Landlords still making EPC upgrades

Despite the government’s decision to abandon proposals for minimum energy efficiency standards (MEES), many landlords are still taking proactive steps to make their properties more environmentally friendly. Here’s a summary of the key points:

  1. Landlord Initiatives: Paragon Bank’s research indicates that 37% of portfolio landlords are actively investing in upgrading their properties to achieve an Energy Performance Certificate (EPC) rating of C or above. This demonstrates a commitment to improving energy efficiency standards despite the absence of regulatory requirements.
  2. Existing Compliance: Nearly one in three landlords (32%) already own properties that meet the previously proposed EPC C standard. This suggests that a significant portion of landlords have already taken steps to ensure their properties meet or exceed energy efficiency guidelines.
  3. Response to Government Policy: While some landlords are taking proactive measures, others are waiting for renewed government initiatives on energy efficiency before making improvements. However, a notable percentage (10%) stated that the scrapped regulations wouldn’t affect their strategy.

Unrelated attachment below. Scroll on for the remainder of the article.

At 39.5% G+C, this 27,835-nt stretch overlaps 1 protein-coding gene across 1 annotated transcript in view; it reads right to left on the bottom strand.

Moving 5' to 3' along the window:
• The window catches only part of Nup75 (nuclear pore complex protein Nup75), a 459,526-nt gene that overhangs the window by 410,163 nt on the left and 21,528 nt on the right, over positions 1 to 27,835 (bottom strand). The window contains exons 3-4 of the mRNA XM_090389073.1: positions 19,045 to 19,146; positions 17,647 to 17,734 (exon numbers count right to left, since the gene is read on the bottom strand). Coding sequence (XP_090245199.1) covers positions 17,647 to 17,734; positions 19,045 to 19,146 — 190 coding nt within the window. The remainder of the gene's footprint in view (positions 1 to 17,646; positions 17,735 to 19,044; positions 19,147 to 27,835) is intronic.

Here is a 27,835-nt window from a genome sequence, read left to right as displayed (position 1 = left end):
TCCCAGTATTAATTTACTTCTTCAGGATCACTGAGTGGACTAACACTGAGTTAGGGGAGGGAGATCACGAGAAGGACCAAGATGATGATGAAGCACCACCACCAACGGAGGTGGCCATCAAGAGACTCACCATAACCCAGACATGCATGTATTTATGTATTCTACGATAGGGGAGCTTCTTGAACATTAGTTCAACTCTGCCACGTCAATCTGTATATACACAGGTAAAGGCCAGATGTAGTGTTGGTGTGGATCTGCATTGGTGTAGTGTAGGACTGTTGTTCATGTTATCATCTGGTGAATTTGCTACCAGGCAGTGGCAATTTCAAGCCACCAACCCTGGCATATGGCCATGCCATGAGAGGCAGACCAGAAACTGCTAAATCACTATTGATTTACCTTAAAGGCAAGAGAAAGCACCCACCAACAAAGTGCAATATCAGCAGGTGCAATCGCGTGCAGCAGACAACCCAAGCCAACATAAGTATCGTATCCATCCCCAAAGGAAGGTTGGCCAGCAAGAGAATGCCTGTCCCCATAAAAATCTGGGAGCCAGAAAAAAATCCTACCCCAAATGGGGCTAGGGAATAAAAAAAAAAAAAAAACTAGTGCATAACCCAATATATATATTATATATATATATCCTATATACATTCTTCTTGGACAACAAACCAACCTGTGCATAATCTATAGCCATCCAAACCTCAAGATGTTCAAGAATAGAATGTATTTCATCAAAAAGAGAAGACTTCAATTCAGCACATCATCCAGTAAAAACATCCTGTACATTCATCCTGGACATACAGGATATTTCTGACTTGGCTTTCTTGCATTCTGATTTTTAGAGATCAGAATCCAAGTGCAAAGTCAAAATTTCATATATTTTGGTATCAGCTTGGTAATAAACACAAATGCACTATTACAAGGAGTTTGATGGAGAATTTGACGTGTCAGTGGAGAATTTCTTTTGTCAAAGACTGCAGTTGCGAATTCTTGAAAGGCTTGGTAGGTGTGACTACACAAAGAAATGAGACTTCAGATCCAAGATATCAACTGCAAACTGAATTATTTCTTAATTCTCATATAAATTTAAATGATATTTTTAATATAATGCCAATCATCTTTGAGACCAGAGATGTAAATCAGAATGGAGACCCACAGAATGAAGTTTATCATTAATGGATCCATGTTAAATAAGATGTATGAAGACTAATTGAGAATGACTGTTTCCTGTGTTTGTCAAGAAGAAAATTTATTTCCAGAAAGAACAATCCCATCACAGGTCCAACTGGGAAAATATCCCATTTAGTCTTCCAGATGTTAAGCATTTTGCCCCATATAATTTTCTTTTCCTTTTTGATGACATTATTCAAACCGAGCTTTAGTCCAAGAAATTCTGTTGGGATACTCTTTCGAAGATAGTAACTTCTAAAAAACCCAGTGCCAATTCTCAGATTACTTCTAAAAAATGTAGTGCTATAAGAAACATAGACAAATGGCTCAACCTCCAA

4. Encouraging Trends: Paragon’s managing director of mortgages, Richard Rowntree, highlights the positive trend of landlords enhancing their properties for higher energy efficiency standards, despite regulatory changes being shelved. This reflects a commitment among landlords to improve the quality of rented homes for tenants.
  5. Government Policy Impact: Prime Minister Rishi Sunak’s announcement regarding the shelving of MEES changes has prompted landlords to reassess their plans. The proposed changes would have mandated a minimum EPC C rating for all new tenancies by April 2025, with a wider rollout to all tenancies by 2028.
  6. Sector Comparison: Government data suggests that the private rented sector (PRS) is already ahead of owner-occupied homes in terms of energy efficiency. As of 2022, 45% of PRS properties have an EPC rating of A to C, compared to 43% of owner-occupied homes.

Overall, the research highlights both the proactive measures taken by landlords to improve energy efficiency and the ongoing influence of government policy decisions on the rental sector’s approach to sustainability.



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